Having trouble sleeping? You aren’t alone. Before we were told to shelter at home, about 35% of Canadians were having trouble falling asleep or staying asleep. This number is probably higher now. Not sleeping well makes it harder to do things while you’re awake. It is also linked to obesity, type 2 diabetes, cardiovascular disease, injuries, all-cause mortality, depression, irritability, and reduced well-being. Just in case you didn’t have enough to keep you up at night.

Luckily, there are a few of tried and tested (for about 5,000 years – they’re Ayurvedic) ways to get your 40 winks in, so you can generally feel much better. Try them individually, as a pair, or all together, depending on what works for you right now – and remember, you can always start over.

DURING THE DAY

  1. Avoid caffeine and other stimulants.

A caffeine boost can be helpful in the morning, but regular consumption blocks sleep inducing brain chemicals, and increases adrenaline levels. While helpful when you need to power through the morning, this can make it difficult to get to sleep when you want to so try switching to an herbal tea (try one of these immune boosting options) if you want something warm, or naturally flavoured water as a cooler choice.

2. Exercise daily but not too late in the day.

Movement during the day or early evening, including your favourite Virtual Studio [INSERT VIRTUAL STUDIO LINK] classes, are a great way to boost your endorphin levels. They are critical to ensuring you stay healthy, but that rush can make it hard to fall asleep. If you can, try limiting your more intense exercise sessions to earlier in the day. If a pre-bed movement session is the only thing that works for your schedule, consider a more relaxed practice that is gentle on your nervous system.

3. Meditate at the end of your day.

Your meditation does not have to be long. You don’t have to sit in the lotus position. And you don’t have to chant Om. So long as you are connected to your body, breath and mind in the present moment, you are meditating. Doing so at the end of your day helps calm both the body and the mind, so you can start to wind down and prepare for rest. Not sure how to start meditating? Try this box breathing technique used by Navy Seals or this relaxing yoga nidra option.

 

IN THE EVENING

  1. Eat a lighter dinner and avoid snacking in the evening.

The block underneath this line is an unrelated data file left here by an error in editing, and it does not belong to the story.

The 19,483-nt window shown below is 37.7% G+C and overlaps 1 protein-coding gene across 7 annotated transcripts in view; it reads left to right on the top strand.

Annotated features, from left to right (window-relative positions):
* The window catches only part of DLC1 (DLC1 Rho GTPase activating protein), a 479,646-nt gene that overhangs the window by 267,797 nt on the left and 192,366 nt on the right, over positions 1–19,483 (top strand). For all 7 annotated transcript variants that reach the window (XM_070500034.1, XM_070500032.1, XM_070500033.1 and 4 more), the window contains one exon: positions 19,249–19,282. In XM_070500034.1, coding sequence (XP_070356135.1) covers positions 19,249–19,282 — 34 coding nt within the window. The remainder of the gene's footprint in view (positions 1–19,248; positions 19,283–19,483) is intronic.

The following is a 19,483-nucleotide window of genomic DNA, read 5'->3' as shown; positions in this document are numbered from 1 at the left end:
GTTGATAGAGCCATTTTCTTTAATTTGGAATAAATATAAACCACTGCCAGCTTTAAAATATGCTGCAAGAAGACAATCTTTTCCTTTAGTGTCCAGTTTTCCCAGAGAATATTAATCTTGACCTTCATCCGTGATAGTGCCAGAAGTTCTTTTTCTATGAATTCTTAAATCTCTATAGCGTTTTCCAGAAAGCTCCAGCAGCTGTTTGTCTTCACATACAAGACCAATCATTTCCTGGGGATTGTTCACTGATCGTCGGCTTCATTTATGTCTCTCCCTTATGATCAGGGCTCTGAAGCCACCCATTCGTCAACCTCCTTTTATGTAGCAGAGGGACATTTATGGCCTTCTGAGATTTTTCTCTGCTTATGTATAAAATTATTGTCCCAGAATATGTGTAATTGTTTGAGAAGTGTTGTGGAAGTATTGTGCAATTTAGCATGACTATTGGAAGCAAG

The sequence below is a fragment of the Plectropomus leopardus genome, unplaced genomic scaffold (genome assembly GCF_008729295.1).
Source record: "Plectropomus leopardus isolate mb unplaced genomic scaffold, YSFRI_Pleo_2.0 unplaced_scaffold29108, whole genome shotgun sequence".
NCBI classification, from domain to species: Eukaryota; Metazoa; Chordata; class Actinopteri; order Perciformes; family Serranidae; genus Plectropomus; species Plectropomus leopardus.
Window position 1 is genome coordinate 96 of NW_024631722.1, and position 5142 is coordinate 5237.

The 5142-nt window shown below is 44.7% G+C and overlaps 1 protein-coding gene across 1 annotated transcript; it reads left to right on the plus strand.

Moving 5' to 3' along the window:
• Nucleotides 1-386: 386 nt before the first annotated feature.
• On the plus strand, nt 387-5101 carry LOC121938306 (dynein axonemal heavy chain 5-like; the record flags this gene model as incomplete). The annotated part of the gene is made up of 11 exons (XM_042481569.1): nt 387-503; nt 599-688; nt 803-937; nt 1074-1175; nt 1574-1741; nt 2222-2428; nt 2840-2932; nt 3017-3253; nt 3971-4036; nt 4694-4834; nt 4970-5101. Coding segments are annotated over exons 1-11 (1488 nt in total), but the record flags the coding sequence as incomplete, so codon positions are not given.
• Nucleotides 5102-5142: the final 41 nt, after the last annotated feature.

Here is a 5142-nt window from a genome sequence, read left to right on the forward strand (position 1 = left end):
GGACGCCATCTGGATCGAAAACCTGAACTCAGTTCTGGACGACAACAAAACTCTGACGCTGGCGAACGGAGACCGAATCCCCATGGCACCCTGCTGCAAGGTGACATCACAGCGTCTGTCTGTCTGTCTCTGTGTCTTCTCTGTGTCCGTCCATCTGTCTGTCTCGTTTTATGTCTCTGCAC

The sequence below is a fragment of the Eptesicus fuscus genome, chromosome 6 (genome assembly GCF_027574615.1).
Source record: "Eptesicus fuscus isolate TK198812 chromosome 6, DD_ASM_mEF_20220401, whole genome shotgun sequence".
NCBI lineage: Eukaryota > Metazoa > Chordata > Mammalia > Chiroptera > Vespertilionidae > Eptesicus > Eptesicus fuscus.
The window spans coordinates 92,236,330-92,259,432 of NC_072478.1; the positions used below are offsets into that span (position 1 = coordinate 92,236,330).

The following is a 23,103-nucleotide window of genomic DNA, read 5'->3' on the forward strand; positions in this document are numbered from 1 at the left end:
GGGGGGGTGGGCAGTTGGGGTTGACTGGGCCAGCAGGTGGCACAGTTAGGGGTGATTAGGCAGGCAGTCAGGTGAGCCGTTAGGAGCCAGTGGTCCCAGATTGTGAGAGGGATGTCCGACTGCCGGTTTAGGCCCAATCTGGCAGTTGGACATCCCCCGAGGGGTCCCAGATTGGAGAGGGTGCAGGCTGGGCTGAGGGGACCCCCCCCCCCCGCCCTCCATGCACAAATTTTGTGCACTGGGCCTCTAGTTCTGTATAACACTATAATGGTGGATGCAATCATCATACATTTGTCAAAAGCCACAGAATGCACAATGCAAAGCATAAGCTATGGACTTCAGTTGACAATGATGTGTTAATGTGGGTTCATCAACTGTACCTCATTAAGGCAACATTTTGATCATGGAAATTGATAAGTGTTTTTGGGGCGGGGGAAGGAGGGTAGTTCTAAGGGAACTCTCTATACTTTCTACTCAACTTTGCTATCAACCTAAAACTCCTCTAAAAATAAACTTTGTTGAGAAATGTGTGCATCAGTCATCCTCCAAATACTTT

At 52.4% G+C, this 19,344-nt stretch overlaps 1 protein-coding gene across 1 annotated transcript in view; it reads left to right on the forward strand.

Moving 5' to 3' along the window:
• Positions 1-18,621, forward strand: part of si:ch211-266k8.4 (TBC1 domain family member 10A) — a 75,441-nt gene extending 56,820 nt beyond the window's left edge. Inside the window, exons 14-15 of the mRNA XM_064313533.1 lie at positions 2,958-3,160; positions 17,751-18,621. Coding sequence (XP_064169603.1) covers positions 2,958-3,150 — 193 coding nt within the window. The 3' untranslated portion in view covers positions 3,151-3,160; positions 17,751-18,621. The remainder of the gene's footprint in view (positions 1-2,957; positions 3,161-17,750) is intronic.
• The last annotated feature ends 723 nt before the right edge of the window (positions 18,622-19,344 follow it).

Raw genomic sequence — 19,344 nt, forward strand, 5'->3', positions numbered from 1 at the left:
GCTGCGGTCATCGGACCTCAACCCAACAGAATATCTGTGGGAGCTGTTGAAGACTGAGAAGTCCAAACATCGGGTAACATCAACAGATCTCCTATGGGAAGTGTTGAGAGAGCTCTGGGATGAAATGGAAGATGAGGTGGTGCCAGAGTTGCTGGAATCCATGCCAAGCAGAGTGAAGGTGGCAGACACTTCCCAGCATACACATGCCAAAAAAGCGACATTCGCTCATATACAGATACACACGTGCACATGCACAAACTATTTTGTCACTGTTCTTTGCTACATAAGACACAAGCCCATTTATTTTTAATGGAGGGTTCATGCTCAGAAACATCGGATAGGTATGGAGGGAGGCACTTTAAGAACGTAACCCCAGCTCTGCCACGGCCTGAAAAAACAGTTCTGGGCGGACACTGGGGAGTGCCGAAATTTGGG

Some studies suggest that falling asleep soon after eating causes nightmares. While that might not be true, it can be difficult to find a comfortable position, and if you do start to doze it might be hard to stay asleep. If you absolutely need something before bed time, try one of these milk options, using the milk that works for you. Pro Tip: Take it with a magnesium supplement to minimize muscle soreness and help you sleep more soundly.

2. Stick to a sleep schedule and ritual.

While it is extra challenging to stick to a schedule when you don’t remember what day it is, going to bed at a regular time will help you fall asleep and stay asleep. And if bed time isn’t something you look forward to, consider building a ritual to make it something you can start to look forward to.

 

AT NIGHT

  1. Avoid artificial bright light and blue-light prior to sleep.

Our bodies have evolved to respond to light, so limiting how much of it you’re exposed to right before you fall asleep can be quite helpful. You might set aside your screens and give your eyes a break, or switch to blue light blocking glasses to help you slide into slumberland.

2. Sleep in a dark room.

It seems silly to have to say this, but our bodies find it much harder to sleep when exposed to light. If you don’t have access to a dark space, you might try an eye mask that covers your browbone and cheek bones, like this one, to keep the pressure off your eyes. Bonus tip: If the dark makes you restless, try cocooning under a weighted blanket.

Sweet Dreams, Vixens!